2015 NFL Coaching Changes: San Francisco 49ers

2015 NFL Coaching Changes: San Francisco 49ers


2015 NFL Coaching Changes: San Francisco 49ers

After talking to—among others—Mike Shanahan, Dan Quinn, Todd Bowles, Rex Ryan, Josh McDaniels, Adam Gase, and Teryl Austin, the 49ers opted to stay in-house and promote defensive line coach Jim Tomsula to the big chair.

Actually, Tomsula has been here before: after Mike Singletary was fired with one game left in the 2010 season, Tomsula was named the team’s interim head coach. The Niners beat Arizona 38-7 in that season finale, and San Francisco went on to hire Jim Harbaugh.

And while Tomsula doesn’t have as high a profile as San Francisco’s former coach or some of the names bandied about as a potential replacement, he’s not exactly an unknown. Tomsula had a strong interview with the Vikings prior to Minnesota hiring Mike Zimmer last offseason, and he was rumored to be the leading candidate to replace Harbaugh when reports surfaced of a possible trade that would send the 49ers coach to Cleveland.

Tomsula is a 31-year coaching veteran, spanning the ranks from high school to the NFL—and the globe as well; Tomsula made many of his NFL contacts during nine seasons in NFL Europe, a stint that included a season as the head coach of the Rhein Fire. At the time, the 38-year-old Tomsula was the youngest head coach in NFL history.

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Tomsula has never been an NFL coordinator, having spent the past eight seasons as the 49ers’ defensive line coach. Not to worry, as lack of previous coordinator experience hasn’t prevented the likes of Tom Coughlin, Andy Reid and Steve Mariucci, among others, from finding NFL success.

In fact, San Francisco is the only NFL organization for which Tomsula has ever worked. He started under Mike Nolan, stayed through Mike Singletary, and was kept on by Harbaugh, who at the time said of his decision to keep Tomsula on staff, “He’s had a special gift of presence, personality, of teaching ability and that came shining through.”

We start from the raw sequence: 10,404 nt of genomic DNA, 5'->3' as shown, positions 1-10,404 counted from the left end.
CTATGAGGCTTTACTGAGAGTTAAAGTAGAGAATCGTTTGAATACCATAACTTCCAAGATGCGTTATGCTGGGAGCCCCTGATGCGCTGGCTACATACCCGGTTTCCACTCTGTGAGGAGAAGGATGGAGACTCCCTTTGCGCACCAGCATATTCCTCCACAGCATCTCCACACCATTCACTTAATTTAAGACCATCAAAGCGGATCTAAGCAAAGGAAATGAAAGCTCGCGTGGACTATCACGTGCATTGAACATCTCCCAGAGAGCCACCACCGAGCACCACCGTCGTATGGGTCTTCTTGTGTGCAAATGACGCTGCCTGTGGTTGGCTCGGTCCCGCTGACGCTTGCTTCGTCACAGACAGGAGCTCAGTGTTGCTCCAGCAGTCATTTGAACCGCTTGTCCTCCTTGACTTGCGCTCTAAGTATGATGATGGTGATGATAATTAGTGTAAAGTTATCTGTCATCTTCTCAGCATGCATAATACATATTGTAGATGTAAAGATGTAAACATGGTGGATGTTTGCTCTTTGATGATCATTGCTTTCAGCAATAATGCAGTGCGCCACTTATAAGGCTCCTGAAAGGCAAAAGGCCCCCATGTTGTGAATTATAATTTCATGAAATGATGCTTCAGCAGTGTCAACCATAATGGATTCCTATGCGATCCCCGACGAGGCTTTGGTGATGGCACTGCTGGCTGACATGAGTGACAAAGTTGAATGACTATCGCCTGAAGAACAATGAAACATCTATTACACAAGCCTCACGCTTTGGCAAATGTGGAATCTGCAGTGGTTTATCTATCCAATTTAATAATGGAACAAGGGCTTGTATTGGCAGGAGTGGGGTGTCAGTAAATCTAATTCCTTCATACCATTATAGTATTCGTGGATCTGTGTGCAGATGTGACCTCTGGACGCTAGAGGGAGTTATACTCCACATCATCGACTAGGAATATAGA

Platitudes for Tomsula rain down from all levels of the 49ers organization. At Tomsula’s introductory press conference, owner Jed York said, “Jim is a great teacher and a tremendous mentor who conducts himself with great class and integrity.”

General manager Trent Baalke added, “He is a proven leader, teacher and mentor.”

NFL veteran and current 49ers defensive end Justin Smith called Somsula the best coach he’s ever had and told the Post and Courier, “He will make a great head coach.”

By all accounts, then, Tomsula is held in high regard by both the players and the front office, who certainly appear to be pulling all of the strings in San Francisco. The same, however, may not be true for the 49ers’ decision to stay in-house with their offensive coordinator hire and promote quarterbacks coach Geep Chryst.

Chryst has spent the past four seasons as San Francisco’s quarterbacks coach. During that time he helped guide Alex Smith to his best NFL season (2011) and oversaw the development of Colin Kaepernick from his rookie campaign of 2012 through last season. Overall Chryst has 20 years of NFL experience, including a two-year run as the Chargers’ offensive coordinator (1999-2000) as well as two different stints as the quarterbacks coach in Arizona and tight end coaching gigs with the Panthers and Cardinals.